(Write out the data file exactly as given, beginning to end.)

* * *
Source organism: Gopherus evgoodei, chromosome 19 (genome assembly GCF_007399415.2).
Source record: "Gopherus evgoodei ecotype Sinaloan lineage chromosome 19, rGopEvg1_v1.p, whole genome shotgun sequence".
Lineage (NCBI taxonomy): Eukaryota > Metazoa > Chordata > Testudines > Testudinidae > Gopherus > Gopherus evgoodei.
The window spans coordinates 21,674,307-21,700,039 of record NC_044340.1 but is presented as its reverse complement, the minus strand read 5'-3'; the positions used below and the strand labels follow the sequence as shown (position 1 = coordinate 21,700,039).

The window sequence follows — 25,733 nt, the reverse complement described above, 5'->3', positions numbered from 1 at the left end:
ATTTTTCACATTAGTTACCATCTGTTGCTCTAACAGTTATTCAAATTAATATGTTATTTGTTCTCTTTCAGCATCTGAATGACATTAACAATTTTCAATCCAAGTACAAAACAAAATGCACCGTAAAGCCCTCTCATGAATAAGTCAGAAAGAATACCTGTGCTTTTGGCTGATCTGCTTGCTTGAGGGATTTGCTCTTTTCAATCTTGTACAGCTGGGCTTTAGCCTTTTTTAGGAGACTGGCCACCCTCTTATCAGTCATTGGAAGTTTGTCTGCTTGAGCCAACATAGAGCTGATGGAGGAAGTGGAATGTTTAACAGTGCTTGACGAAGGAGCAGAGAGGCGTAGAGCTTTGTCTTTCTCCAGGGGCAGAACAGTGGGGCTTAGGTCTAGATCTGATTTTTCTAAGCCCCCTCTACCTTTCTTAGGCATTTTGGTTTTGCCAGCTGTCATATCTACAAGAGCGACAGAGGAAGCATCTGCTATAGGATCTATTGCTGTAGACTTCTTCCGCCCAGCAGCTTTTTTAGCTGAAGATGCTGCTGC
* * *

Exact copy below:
Source organism: Gopherus evgoodei, chromosome 19 (genome assembly GCF_007399415.2).
Source record: "Gopherus evgoodei ecotype Sinaloan lineage chromosome 19, rGopEvg1_v1.p, whole genome shotgun sequence".
Lineage (NCBI taxonomy): Eukaryota > Metazoa > Chordata > Testudines > Testudinidae > Gopherus > Gopherus evgoodei.
The window spans coordinates 21,674,307-21,700,039 of record NC_044340.1 but is presented as its reverse complement, the minus strand read 5'-3'; the positions used below and the strand labels follow the sequence as shown (position 1 = coordinate 21,700,039).

The window sequence follows — 25,733 nt, the reverse complement described above, 5'->3', positions numbered from 1 at the left end:
ATTTTTCACATTAGTTACCATCTGTTGCTCTAACAGTTATTCAAATTAATATGTTATTTGTTCTCTTTCAGCATCTGAATGACATTAACAATTTTCAATCCAAGTACAAAACAAAATGCACCGTAAAGCCCTCTCATGAATAAGTCAGAAAGAATACCTGTGCTTTTGGCTGATCTGCTTGCTTGAGGGATTTGCTCTTTTCAATCTTGTACAGCTGGGCTTTAGCCTTTTTTAGGAGACTGGCCACCCTCTTATCAGTCATTGGAAGTTTGTCTGCTTGAGCCAACATAGAGCTGATGGAGGAAGTGGAATGTTTAACAGTGCTTGACGAAGGAGCAGAGAGGCGTAGAGCTTTGTCTTTCTCCAGGGGCAGAACAGTGGGGCTTAGGTCTAGATCTGATTTTTCTAAGCCCCCTCTACCTTTCTTAGGCATTTTGGTTTTGCCAGCTGTCATATCTACAAGAGCGACAGAGGAAGCATCTGCTATAGGATCTATTGCTGTAGACTTCTTCCGCCCAGCAGCTTTTTTAGCTGAAGATGCTGCTGC